Given its high ground clearance, body roll is remarkably well controlled and the Ecosport maintains its composure while negotiating direction changes. Handling, like in every Ford car, is impressive and the Ecosport could give a few hatchbacks out there a run for their money. On the other hand, the ride quality suffers due to the firm suspension setup. As impressive as it is at higher speeds with minimal vertical movement, the low speed ride quality is nothing to write about. This is where the Duster remains invincible. When it comes to shedding speeds, the Ecosport impresses and stops with no drama.

Fuel efficiency is another forte of this engine and, with a light foot, the Ecosport easily delivers upwards of 14 km/l in normal city traffic. Stretch its legs out on a highway and the number goes up to 17-18 km/l.



When it was launched, the Ecosport was an exceedingly competent product that also had the first mover advantage in the compact crossover segment. With more players joining the segment, the benchmark is likely to go up but as things stand, the Ecosport is still the king in its own little space. With appealing looks, a long list of features, peppy yet frugal diesel engine and remarkable handling, the Ecosport is a solid 'you-can't-go-wrong-with-it' choice. That said, the Ecosport might require a comprehensive facelift, once Maruti-Suzuki, Tata, Hyundai and the rest of the gang starts breathing down Ford's neck.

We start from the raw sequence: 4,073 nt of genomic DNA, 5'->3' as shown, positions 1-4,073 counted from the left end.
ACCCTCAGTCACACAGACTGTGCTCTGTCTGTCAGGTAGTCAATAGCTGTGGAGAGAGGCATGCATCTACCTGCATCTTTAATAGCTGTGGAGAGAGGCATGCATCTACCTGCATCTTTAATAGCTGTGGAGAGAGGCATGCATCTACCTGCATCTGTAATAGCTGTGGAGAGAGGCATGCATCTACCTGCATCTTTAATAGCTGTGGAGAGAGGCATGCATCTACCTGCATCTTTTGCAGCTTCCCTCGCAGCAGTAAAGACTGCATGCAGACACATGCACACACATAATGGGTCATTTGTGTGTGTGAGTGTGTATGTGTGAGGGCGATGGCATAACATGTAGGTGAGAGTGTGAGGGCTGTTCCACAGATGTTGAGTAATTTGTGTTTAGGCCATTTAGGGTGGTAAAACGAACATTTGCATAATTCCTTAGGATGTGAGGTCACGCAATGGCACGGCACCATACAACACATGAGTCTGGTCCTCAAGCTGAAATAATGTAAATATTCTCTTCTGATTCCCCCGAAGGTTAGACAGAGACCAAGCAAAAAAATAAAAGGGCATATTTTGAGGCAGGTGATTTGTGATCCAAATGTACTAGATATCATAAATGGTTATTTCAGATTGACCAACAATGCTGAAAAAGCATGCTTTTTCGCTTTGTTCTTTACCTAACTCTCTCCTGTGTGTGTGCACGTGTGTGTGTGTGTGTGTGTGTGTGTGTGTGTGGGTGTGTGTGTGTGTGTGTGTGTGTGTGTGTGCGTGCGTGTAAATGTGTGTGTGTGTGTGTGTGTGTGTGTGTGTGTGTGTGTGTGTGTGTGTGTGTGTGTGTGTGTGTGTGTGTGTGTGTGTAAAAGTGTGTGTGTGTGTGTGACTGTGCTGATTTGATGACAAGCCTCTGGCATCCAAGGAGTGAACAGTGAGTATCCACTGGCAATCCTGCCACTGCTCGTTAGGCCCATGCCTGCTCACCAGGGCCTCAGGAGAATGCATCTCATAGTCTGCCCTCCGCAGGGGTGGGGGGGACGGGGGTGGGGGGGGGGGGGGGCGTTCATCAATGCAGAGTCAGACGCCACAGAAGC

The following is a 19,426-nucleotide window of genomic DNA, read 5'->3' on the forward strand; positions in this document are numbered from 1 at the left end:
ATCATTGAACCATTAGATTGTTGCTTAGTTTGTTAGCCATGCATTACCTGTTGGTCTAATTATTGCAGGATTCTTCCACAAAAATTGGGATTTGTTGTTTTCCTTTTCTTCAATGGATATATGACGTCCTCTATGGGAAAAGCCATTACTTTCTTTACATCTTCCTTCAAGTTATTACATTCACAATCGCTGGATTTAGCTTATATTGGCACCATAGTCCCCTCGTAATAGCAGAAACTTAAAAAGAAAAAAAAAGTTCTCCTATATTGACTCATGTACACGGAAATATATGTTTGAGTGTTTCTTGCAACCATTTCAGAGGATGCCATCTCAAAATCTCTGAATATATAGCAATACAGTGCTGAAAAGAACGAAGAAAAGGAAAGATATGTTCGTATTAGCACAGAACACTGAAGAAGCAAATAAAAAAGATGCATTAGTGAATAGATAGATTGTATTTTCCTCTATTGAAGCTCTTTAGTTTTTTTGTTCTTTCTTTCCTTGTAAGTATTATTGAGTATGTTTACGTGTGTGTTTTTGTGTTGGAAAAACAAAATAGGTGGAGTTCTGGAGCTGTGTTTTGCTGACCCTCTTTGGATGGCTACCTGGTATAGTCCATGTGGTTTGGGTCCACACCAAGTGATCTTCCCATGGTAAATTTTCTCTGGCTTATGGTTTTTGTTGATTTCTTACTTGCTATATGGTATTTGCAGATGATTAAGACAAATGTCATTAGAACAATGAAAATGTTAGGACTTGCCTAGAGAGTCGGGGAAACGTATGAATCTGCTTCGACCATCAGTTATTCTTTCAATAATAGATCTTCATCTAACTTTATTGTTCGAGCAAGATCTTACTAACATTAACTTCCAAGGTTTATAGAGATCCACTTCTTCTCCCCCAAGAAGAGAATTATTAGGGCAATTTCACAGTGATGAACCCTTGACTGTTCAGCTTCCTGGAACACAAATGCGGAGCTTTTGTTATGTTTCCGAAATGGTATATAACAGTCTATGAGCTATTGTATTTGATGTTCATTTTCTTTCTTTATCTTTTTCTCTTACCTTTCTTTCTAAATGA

Photography & Editing: Bharath Rengaraj & Aravind Ramesh


  1. Hi. All amazing photos! Thank you for the Good review of Ford EcoSport!

    1. Thank you so much, glad you liked the photos as well as the review! Keep reading Anything On Wheels.

  2. Good one buddy. Congratulations on your new car again.Have a safe drive. Remember to live to drive.

    1. Thanks Sri, but this is just a driving impression of a newly-launched vehicle and not an ownership report. I'll keep your advice in mind though!